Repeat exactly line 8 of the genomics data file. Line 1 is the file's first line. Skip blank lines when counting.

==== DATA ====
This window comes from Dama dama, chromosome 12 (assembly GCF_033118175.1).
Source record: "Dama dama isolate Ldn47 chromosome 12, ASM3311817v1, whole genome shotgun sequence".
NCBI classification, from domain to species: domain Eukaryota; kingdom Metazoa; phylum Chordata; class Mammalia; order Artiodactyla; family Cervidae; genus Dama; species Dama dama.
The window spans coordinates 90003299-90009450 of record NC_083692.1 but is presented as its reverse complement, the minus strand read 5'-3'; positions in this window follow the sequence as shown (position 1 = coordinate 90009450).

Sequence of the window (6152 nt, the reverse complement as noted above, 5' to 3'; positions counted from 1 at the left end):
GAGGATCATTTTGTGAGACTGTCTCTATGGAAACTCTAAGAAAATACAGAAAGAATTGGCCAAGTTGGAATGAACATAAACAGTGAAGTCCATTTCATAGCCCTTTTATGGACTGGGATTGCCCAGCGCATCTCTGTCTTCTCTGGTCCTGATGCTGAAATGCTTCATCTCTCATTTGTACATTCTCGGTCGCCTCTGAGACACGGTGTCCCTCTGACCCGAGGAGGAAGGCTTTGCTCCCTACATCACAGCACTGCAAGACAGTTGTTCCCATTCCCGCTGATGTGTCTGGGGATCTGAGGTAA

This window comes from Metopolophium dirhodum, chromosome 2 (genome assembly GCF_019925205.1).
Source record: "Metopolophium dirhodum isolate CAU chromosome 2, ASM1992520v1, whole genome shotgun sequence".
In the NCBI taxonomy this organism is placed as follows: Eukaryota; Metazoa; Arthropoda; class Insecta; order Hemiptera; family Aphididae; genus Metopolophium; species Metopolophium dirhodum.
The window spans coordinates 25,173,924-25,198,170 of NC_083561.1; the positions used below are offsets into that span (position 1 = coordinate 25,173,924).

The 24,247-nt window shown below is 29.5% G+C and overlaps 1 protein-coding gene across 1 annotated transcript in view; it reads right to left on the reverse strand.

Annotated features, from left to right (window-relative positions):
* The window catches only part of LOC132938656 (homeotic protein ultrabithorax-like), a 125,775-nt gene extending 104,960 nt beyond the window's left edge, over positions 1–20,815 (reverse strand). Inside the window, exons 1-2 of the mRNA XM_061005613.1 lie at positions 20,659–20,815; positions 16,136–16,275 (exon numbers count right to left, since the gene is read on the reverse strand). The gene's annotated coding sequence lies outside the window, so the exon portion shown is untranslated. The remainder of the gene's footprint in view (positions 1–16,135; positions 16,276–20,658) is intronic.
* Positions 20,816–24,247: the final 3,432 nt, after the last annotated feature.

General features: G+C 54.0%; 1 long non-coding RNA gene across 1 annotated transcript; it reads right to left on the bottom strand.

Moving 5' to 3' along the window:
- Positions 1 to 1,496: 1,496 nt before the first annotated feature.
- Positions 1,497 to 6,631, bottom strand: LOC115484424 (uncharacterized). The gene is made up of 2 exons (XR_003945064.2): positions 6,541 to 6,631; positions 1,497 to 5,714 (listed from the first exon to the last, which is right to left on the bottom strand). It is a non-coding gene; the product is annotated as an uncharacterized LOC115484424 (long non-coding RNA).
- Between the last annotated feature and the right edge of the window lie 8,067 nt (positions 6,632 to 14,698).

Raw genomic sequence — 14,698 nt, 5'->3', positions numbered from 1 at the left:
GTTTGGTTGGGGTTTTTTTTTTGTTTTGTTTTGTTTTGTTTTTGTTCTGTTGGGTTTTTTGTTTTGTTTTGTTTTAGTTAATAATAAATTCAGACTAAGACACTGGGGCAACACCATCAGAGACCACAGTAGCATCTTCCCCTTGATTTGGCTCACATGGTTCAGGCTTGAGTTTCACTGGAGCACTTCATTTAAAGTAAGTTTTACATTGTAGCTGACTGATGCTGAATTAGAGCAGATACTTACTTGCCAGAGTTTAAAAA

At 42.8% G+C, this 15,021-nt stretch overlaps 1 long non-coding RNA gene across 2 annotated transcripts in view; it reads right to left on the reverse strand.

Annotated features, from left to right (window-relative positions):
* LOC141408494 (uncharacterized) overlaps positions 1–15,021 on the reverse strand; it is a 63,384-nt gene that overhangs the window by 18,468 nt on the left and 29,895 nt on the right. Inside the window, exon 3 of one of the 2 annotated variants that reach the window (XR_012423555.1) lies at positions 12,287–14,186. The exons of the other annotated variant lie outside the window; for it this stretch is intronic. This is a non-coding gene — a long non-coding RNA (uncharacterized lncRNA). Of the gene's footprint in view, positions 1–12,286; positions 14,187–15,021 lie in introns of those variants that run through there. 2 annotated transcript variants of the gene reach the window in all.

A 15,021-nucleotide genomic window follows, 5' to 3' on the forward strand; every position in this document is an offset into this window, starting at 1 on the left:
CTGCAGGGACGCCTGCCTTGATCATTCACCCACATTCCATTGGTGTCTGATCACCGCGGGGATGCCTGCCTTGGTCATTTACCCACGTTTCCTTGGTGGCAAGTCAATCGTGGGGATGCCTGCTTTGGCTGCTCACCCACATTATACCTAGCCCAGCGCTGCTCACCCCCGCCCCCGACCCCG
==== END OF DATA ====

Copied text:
Source record: "Metopolophium dirhodum isolate CAU chromosome 2, ASM1992520v1, whole genome shotgun sequence".